Appreciating Maryland’s heritage
How has nature nurtured you during the pandemic?
That’s the question Patapsco Heritage Greenway Inc. — the conservation group that oversees the Patapsco Valley Heritage Area — is asking Marylanders to respond to this month in the form of poems, essays, drawings or even songs.
Based in Ellicott City, the nonprofit Patapsco Heritage Greenway (PHG) works to preserve and protect the history, environment and culture of the 950-square-mile watershed of the Patapsco River — from its source in Marriottsville to Baltimore’s inner harbor. It’s Maryland’s “most dramatic river valley,” according to the group’s website.
This year, the group had to put its annual March event known as Patapsco Days entirely online. Hence, the outreach for submissions.
When Aaron Shapiro, 47, took over as PHG’s executive director last fall, he knew he needed to be creative to help residents feel engaged with the group’s mission.
Steve Wachs, PHG’s president, is pleased that Shapiro has developed programs “to appeal to a broad audience,” from arts and culture to collecting oral histories. “Aaron has great ideas for blending and merging these initiatives to offer an enriched experience to residents and visitors alike,” Wachs said.
“Some folks have lived in the area for a lifetime,” Shapiro said in an interview with the Beacon. “They’re all connected to the Heritage Area, even if they don’t know it.”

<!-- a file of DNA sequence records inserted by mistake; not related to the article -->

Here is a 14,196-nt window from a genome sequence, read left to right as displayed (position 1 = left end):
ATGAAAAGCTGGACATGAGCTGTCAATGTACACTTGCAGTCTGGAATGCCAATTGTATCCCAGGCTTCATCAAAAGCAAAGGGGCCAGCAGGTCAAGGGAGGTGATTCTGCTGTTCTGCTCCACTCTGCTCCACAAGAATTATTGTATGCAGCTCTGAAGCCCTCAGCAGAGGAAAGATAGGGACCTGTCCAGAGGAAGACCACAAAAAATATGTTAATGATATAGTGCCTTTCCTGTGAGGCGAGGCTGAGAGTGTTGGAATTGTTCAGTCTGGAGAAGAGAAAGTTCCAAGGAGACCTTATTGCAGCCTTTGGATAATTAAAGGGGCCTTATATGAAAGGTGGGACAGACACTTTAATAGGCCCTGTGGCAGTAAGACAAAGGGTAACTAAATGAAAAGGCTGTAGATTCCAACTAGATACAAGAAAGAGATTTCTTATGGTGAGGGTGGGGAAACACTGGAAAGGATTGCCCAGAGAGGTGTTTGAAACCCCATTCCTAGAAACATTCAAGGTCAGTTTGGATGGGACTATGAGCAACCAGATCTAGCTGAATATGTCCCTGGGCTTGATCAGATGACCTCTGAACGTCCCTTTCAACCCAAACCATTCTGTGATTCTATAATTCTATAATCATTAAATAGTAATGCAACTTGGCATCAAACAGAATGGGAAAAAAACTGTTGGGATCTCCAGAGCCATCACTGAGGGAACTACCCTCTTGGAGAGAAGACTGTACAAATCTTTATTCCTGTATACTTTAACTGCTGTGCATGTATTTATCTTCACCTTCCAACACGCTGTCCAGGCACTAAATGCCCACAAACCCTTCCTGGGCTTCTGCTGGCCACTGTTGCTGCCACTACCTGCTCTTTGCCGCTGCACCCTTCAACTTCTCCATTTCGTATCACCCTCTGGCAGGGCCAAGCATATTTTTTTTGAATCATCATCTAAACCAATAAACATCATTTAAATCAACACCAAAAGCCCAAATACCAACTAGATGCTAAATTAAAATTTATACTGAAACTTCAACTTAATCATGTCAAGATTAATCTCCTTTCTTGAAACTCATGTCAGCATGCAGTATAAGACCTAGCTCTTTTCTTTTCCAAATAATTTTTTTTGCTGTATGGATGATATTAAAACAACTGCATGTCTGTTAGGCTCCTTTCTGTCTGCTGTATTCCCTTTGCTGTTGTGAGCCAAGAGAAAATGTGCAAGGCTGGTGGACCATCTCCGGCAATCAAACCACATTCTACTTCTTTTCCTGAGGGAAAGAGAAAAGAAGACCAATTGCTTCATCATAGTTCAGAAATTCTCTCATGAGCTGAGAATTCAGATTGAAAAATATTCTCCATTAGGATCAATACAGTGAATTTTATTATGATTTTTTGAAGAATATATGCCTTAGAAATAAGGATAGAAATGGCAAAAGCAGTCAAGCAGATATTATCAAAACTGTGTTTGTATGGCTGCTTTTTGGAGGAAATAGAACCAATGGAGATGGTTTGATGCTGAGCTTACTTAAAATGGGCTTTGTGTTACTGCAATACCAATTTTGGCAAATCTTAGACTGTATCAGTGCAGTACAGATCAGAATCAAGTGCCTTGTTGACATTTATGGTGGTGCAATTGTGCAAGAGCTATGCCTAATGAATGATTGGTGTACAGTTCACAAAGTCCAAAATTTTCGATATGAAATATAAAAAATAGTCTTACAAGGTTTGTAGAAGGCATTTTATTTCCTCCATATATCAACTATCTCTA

The Patapsco Valley Heritage Area — one of 13 such areas in Maryland — contributes about $50.9 million to the state economy and more than 700 jobs, according to a Maryland Heritage Areas Authority study in January.
In 2020, the borders of the heritage area were broadened to include the communities of Granite and Marriottsville in Howard County and Oella and Catonsville in Baltimore County.
What’s public history?
Shapiro, a Chicago native who “grew up four blocks from Wrigley Field before it was [gentrified] Wrigleyville,” was born into a family of educators. His mother taught in the Chicago public schools and a local private school. His father, a CPA, chaired the business department at a local community college.
“They inspired me to work in higher education at the college level, pursuing history,” Shapiro said. “I grew up in an urban environment, a diverse environment.”
Prior to PHG, Shapiro was associate professor and director of public history at the University of North Carolina in Charlotte. He also directed the public history program at Auburn University.
Public history, according to the National Council on Public History, “describes the many and diverse ways in which history is put to work in the world. In this sense, it is history that is applied to real-world issues.”
To Shapiro, public historians can also address environmental history — issues such as sprawl and discriminatory federal housing policy.
“We’re working to interpret and restore a broad swath of where people have lived for centuries,” he said. Delving into our surroundings, Shapiro said, is fundamental for interpreting our past.
“How can you look at a landscape and understand history?” he asked. “You really have to think deeply about places in a historical way.”